Mummified forest tells tale of changing north
Twelve summers ago, Joel Barker was measuring gases wafting from the tundra on Ellesmere Island in Canada’s far North. One day he took a break from his duties to check out a report from a warden stationed there at Canada’s northernmost national park — in a land that has not hosted trees for thousands of years, the warden had seen some wood protruding from mud near a glacier.
Barker, then a researcher at Ohio State University and now at the University of Minnesota, took a helicopter ride to a U-shaped valley that was home to a few musk oxen and ankle-high willows. There, the warden led him to a dirty pile of roots and small gray logs.
“It was surreal,” Barker said. “I had been very skeptical.”
He and the warden gathered a few samples of the wood and then jumped on the helicopter after being on the ground less than one hour. On the ride back to his base camp, Barker felt the flush of discovery.
“I couldn’t wait to get back (to analyze the wood),” Barker said.
After a summer of fieldwork in the frigid north, Barker packed his plastic bags containing the wood and began the long trip south. Once back at his lab, he sent samples of the mystery wood to the University of Minnesota and sent pollen grains he had gathered to a laboratory in Calgary. He was stunned to learn that the logs on Ellesmere Island were at least 2 million years old.
“It’s hard to wrap your head around that concept — that this wood was 2 million years old but wasn’t petrified,” he said.
Barker refers to the forest as “mummified.” Logs, cones and other tree remains were dried and preserved because a landslide smothered them from oxygen and moisture that would fuel soil microbes.
Barker returned to the site in summer 2010. When he spent more time at the edge of the melting glacier, he uncovered something more amazing than the wood — dry leaves, packed in layers and protected from the environment by a blanket of soil.
“If you went for a walk in late fall in Ohio, these leaves looked a lot like what you’d see on the ground,” Barker said. The difference is that a chilly arctic breeze shook these leaves to the ground at least 2 million years ago.
Barker collected samples of the delicate, flakey leaves, and his research attention shifted from analyzing tundra gases to what a mummified forest could tell scientists about the world’s distant past.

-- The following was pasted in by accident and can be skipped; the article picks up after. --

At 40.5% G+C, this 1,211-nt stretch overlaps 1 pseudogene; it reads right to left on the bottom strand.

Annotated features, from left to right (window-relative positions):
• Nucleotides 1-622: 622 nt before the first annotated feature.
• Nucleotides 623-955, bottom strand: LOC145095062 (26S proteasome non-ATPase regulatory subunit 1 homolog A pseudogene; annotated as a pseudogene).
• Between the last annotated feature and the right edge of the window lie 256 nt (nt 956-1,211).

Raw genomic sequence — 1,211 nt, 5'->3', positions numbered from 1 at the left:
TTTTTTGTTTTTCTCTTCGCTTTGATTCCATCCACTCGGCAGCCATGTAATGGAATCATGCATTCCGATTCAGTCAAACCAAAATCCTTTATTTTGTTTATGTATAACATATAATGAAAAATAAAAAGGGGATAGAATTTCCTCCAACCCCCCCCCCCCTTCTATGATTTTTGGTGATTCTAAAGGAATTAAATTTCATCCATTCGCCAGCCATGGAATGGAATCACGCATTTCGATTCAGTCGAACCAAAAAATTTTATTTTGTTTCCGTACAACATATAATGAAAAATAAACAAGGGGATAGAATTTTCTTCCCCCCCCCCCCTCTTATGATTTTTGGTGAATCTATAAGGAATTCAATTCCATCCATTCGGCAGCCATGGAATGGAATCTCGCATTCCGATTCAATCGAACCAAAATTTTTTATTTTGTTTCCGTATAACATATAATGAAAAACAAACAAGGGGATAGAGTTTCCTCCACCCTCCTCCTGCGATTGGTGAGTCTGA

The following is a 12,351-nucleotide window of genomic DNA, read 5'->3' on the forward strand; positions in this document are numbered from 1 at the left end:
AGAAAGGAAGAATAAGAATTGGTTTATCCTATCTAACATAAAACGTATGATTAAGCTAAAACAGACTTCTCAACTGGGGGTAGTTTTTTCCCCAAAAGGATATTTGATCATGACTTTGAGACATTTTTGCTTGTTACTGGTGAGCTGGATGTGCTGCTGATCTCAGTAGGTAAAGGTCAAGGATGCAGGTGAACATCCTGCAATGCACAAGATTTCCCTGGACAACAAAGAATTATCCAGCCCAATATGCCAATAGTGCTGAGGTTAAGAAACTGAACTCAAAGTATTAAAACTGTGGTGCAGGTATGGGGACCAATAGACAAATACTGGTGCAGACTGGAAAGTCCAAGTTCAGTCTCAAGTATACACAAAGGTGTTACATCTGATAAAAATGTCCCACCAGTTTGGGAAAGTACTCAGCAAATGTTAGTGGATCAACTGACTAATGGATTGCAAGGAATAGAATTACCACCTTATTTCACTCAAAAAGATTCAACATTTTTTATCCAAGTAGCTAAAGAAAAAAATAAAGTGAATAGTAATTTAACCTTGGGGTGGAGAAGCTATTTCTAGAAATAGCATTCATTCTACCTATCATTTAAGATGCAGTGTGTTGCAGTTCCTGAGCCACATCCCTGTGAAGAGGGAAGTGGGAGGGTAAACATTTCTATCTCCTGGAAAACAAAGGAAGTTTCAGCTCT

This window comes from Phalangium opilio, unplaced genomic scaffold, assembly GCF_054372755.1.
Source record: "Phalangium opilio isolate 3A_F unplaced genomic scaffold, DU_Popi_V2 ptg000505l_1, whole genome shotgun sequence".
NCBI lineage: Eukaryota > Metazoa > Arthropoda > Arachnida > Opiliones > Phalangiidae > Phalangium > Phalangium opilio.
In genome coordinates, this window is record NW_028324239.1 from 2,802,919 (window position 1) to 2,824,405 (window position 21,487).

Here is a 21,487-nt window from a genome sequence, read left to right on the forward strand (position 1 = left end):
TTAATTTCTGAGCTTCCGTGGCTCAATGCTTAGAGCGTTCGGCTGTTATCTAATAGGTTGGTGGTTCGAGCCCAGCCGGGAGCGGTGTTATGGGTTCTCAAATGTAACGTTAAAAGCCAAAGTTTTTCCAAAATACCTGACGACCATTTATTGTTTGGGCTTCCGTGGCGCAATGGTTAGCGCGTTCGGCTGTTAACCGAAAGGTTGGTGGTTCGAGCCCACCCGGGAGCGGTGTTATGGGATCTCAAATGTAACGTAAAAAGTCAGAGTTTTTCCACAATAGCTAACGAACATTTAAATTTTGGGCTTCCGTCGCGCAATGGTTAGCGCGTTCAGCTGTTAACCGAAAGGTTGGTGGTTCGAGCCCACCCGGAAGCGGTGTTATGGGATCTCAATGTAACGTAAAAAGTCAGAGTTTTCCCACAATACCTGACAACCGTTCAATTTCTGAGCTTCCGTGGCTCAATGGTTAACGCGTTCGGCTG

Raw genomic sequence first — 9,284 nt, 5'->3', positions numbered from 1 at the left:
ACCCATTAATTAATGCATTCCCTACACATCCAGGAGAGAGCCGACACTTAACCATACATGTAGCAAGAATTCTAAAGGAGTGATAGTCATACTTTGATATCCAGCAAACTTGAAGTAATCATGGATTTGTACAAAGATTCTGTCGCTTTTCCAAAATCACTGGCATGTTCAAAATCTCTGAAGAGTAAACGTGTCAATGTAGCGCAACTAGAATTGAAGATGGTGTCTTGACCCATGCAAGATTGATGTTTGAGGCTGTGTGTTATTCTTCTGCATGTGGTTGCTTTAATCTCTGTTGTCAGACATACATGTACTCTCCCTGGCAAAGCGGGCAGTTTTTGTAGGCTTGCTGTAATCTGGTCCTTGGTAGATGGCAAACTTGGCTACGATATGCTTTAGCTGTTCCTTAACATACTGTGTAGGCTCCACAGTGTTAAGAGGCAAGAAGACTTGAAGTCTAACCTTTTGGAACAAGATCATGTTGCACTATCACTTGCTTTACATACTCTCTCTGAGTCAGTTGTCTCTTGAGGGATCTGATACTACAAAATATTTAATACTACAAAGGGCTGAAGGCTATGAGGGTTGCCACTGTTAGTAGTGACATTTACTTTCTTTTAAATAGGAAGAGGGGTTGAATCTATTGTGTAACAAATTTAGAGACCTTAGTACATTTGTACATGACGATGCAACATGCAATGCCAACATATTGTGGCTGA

Ellesmere Island and other far-northern areas were not always the barren, frozen landscapes that they are today. During a warm period from about 55 to 14 million years ago, Metasequoia (dawn redwood) trees grew in Canada’s high arctic.
Researchers have found wood from those trees preserved in frozen riverbanks and other places, and have written that forests in the high Arctic were probably similar to those in the Pacific Northwest today. Pollen samples from lake-bottom muck also show that basswoods, hickories, elms and other trees grew in Alaska and other northern places millions of years ago.
Those fair-weather trees suggest a very warm period in the far North, while the mummified forest of Ellesmere Island suggests a climate in transition from comfortable to bitter cold. Scientists believe the northern climate began to cool about 11 million years ago.
“Species diversity is quite low at this site,” Barker said. “We find pine, spruce, birch and larch. This was an ecosystem on the decline, barely struggling to keep going in this environment.”
The mummy trees of northern Ellesmere Island include a trunk of a pine tree four feet long and six inches in diameter. Each of the trees was at least 75 years old when it died. The ancient forest holds samples of the last real trees in the area before it became too cold and dry to support large plants, Barker said.
“We believe this is the northernmost treeline as things were deteriorating (to a cooler state),” he said.
Barker said the big-picture significance of the mummified forest is that it may allow researchers to see how the Arctic system responded to past climate change, which might be useful in predicting how the high Arctic will react to today’s changes and those in the future.
Since the late 1970s, the University of Alaska Fairbanks' Geophysical Institute has provided this column free in cooperation with the UAF research community. Ned Rozell is a science writer for the Geophysical Institute. A version of this column ran in 2011.